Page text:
Venezuela Economic Crisis: How “The Poor” Are the Rescuers

Every day in Cúcuta, Colombia, thousands of Venezuelans wander through the border city, desperate for a way to survive. Some work as street vendors, others look for anything they can do to feed their families. Their faces reflect despair, suffering and pain.

In the last several years, thousands of Venezuelans have poured across the border into Cúcuta, Colombia. They are fleeing the socioeconomic and political crisis in their own country that began under the presidency of Hugo Chávez and intensified under the government of President Nicolás Maduro Moros. Venezuelans are facing hyperinflation, hunger and crime, leading to mass emigration. According to the UN Refugee Agency, more than one million Venezuelans have entered Colombia. Many are sick, homeless and hungry.

Many of the asylum seekers have come to the poorest communities of Cúcuta looking for refuge.

These Venezuelans are finding help from an unexpected source.

“You can’t out-give the poor,” Compassion International President Emeritus Wess Stafford has said.

Sometimes those of us in affluent circumstances think those with few financial resources have little ability to help others. We think of them simply as “the poor,” defining them by their lack of resources. But the opposite is often true. As Compassion staff, we have witnessed again and again across communities and countries how those with little materially are so often the ones reaching out in generosity in times of need.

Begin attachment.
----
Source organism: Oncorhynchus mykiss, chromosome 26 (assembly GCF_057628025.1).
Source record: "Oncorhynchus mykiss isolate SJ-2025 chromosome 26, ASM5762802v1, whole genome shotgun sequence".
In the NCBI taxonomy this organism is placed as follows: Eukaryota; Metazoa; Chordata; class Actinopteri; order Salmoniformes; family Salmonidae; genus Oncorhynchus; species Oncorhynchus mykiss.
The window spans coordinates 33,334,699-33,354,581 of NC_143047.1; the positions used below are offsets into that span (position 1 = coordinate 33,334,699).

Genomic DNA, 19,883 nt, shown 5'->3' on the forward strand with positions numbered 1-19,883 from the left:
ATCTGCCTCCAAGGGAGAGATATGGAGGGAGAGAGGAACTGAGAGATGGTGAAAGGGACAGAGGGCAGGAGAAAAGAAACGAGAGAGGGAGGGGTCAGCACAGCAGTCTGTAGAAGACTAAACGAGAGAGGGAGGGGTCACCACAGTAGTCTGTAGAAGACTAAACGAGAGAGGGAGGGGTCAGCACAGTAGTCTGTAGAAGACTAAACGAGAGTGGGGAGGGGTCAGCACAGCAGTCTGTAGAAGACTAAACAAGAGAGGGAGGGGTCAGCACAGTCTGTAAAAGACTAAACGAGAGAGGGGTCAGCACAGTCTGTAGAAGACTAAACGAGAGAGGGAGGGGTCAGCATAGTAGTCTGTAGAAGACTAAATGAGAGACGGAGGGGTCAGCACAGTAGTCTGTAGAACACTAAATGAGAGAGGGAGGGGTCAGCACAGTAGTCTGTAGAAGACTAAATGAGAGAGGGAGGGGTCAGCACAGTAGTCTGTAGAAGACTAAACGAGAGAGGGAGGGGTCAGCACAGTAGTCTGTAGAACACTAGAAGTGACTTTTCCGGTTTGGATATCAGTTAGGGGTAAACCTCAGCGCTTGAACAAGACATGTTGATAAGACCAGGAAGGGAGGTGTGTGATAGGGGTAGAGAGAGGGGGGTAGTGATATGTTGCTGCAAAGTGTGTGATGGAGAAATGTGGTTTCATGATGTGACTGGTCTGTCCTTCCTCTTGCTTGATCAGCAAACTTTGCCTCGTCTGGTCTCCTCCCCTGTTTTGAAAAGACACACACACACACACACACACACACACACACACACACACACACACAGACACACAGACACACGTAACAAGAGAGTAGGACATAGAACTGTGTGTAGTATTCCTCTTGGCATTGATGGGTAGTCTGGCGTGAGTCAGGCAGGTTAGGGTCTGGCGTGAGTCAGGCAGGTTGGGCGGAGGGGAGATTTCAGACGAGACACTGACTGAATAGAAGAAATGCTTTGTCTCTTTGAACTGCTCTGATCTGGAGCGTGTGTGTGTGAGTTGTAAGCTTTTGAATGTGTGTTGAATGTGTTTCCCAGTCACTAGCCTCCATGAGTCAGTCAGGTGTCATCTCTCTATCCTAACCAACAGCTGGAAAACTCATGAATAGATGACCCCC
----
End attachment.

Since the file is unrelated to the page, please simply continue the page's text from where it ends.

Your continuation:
Ana is one of the rescuers of the Venezuelan asylum seekers.

A woman stands smiling with her son in their kitchen where they have been feeding people fleeing Venezuela's economic crisis

Ana is a housewife who takes care of her children, including 6-year-old Deybi, who is sponsored through Compassion. Her husband does whatever work he can find to provide for the family, including cleaning a gas station.

Ana met a young Venezuelan family who moved near their home. They have a 2-year-old son and the mother is pregnant. Seeing their desperation, Ana knew she must help – even though her own family lives in deep poverty.

Ana provides the family with food on a daily basis, cooking for them on her wood-burning stove that she made herself in her backyard.

A woman stands in a kitchen handing a bowl of food to a boy.

“I ask God to provide for me so I can help others,” said Ana. “When someone gives me something, I share it with these Venezuelans because they are also in need.”

The Numa family are also rescuers.

A woman and three children sit outside of a one-room home made of wood and plastic tarps where they are housing people who have left Venezuela after the political crisis.

The Numas, a family of five, are also looking to help the Venezuelans. The father, Adiberto, is out looking for work every day. Unemployment has worsened now that there is so much more competition for informal work from Venezuelans who have settled here. He struggles to find enough work to feed his family.